Drinking hall


The history of the spa town can be traced back to ancient times. The Romans were already aware of the hot springs that rise on the Florentine Hill. They called the place civitas aquensis, which means water community. Baths played an important role in ancient Rome. Marcus Aurelius Antoninus, known as Caracalla, who ruled in the 3rd century, was a ruthless emperor, but he is still praised as the guardian of the thermal baths to this day. He is not only the patron saint of the famous Caracalla thermal baths in Rome, but also of those in Baden-Baden.

After the fall of the Limes and the conquest by the Alemanni around the year 260, the civitas aquensis sank into a kind of slumber. The name Baden was first mentioned in a document in 856.

However, the healing effects of the springs were not forgotten. And in the 16th century, Baden-Baden found an expert advocate: Philippus Theophrastus Aureolus Bombast von Hohenheim. The famous physician and alchemist was also known as Paracelsus. He enthused: “The hot waters of Baden are more perfect than anything else”.

Even during the Rastatt Congress in 1797, in Napoleonic times, people enjoyed the advantages of Baden-Baden! After the long meetings, people sought relaxation in the hot springs in the evenings – and gambling, of course!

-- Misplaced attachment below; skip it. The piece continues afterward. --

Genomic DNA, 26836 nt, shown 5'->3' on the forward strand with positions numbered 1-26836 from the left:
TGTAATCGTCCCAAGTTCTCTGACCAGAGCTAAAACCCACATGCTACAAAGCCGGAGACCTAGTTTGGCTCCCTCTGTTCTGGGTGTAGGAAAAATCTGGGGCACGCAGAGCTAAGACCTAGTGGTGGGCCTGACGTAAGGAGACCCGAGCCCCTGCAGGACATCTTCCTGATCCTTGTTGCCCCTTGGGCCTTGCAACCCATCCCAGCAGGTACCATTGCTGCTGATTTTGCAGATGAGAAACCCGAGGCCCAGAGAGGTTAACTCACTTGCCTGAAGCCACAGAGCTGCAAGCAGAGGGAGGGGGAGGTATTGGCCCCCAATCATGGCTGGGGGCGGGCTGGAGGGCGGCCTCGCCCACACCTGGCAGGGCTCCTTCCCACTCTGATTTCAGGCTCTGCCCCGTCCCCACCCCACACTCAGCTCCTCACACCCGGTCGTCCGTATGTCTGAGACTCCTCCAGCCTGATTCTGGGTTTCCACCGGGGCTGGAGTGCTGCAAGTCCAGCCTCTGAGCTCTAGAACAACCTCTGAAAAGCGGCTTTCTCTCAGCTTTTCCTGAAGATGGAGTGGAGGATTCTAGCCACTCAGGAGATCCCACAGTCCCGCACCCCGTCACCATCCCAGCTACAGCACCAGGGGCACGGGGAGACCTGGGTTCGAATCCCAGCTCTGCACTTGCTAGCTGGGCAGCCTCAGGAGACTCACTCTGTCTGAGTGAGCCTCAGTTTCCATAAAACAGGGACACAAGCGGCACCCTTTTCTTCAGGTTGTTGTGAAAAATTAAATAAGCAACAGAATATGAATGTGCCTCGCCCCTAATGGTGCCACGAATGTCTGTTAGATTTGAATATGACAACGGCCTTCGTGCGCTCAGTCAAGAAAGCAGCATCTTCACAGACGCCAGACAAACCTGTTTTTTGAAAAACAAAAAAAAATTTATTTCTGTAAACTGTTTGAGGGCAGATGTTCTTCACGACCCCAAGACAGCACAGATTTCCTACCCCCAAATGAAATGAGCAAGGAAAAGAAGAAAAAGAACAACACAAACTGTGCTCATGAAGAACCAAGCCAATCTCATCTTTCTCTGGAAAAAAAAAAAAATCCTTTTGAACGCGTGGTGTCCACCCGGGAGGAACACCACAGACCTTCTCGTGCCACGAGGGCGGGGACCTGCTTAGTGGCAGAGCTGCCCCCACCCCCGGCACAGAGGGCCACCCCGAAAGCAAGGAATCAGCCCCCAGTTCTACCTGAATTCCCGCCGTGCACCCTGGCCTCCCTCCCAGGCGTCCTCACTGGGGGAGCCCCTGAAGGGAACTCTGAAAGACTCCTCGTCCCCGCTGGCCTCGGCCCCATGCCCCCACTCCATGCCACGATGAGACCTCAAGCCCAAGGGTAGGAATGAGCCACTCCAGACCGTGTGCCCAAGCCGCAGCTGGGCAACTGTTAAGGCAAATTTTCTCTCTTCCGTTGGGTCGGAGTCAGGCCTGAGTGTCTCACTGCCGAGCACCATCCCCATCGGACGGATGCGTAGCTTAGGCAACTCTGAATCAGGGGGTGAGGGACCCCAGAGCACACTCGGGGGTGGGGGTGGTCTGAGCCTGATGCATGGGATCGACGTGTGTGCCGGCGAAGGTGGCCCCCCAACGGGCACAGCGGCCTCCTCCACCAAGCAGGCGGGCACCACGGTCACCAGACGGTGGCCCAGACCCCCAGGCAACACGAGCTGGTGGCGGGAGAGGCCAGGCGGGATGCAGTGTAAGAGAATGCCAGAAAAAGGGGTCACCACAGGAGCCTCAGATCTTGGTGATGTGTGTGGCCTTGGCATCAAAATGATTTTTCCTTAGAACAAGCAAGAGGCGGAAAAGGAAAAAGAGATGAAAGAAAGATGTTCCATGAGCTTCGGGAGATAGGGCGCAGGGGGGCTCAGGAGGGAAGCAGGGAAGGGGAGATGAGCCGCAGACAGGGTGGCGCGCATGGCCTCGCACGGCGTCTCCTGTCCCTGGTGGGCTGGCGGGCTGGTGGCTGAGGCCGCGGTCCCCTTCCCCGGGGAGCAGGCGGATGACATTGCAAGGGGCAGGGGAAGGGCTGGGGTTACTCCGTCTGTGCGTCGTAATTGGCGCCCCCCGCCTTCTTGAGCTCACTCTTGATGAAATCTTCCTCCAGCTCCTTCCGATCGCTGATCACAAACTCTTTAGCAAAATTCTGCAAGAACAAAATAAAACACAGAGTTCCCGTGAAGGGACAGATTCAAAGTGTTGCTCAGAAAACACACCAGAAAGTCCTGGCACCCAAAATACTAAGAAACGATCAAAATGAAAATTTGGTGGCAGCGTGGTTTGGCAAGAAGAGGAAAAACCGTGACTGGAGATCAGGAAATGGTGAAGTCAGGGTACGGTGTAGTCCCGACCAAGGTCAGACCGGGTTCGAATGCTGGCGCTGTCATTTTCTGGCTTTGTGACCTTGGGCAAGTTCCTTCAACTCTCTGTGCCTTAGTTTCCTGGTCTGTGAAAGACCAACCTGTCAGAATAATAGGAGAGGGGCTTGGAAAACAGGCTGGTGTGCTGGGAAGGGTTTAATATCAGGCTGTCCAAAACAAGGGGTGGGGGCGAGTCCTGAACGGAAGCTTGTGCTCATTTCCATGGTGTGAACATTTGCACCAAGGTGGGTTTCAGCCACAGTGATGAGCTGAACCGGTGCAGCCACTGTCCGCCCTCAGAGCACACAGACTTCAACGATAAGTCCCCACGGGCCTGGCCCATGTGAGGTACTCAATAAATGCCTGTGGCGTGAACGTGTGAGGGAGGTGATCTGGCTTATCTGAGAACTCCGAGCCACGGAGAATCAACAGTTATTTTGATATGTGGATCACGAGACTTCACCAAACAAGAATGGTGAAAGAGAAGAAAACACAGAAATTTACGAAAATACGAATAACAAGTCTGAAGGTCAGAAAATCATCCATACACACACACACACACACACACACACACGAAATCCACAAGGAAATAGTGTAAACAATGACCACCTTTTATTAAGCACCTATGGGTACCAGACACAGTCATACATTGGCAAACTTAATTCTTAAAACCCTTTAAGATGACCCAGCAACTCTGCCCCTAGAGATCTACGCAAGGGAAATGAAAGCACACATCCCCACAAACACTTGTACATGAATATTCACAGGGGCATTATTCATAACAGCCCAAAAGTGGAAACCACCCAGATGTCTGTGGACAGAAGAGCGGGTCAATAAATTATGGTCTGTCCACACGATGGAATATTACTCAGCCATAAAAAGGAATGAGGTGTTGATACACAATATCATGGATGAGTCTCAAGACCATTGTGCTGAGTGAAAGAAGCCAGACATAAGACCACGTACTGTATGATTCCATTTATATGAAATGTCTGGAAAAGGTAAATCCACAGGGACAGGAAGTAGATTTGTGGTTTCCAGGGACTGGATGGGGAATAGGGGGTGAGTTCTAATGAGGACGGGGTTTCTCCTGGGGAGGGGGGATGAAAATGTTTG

But it wasn’t until the 19th century that people rediscovered the drinking cures that the Romans had already used. All that was missing was a place where the precious water could be consumed in pleasant surroundings. – The drinking hall! It was built in 1839 by the Karlsruhe architect Heinrich Hübsch. He was a representative of the new romantic style. The “Wandelhalle” is 90 metres long. A magnificent building. – It is the calm, light aura that characterises this building! The 14 frescoes by Jakob Götzenberger symbolically tell us the most beautiful fairy tales of the Upper Rhine Valley.

Incidentally, it is thanks to the Stuttgart publisher Friedrich Cotta that the healing water from the springs on the Florentinerberg flows into the drinking hall here. He had a water pipe laid especially for a hotel. Today, a branch of this pipeline feeds the fountains in the “Trinkhalle”.

Teilen macht Freu(n)de

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Lichtentaler Allee e.V. –
Initiative Weltkulturerbe
Peter Dippold
Im Brügel 11
76530 Baden-Baden

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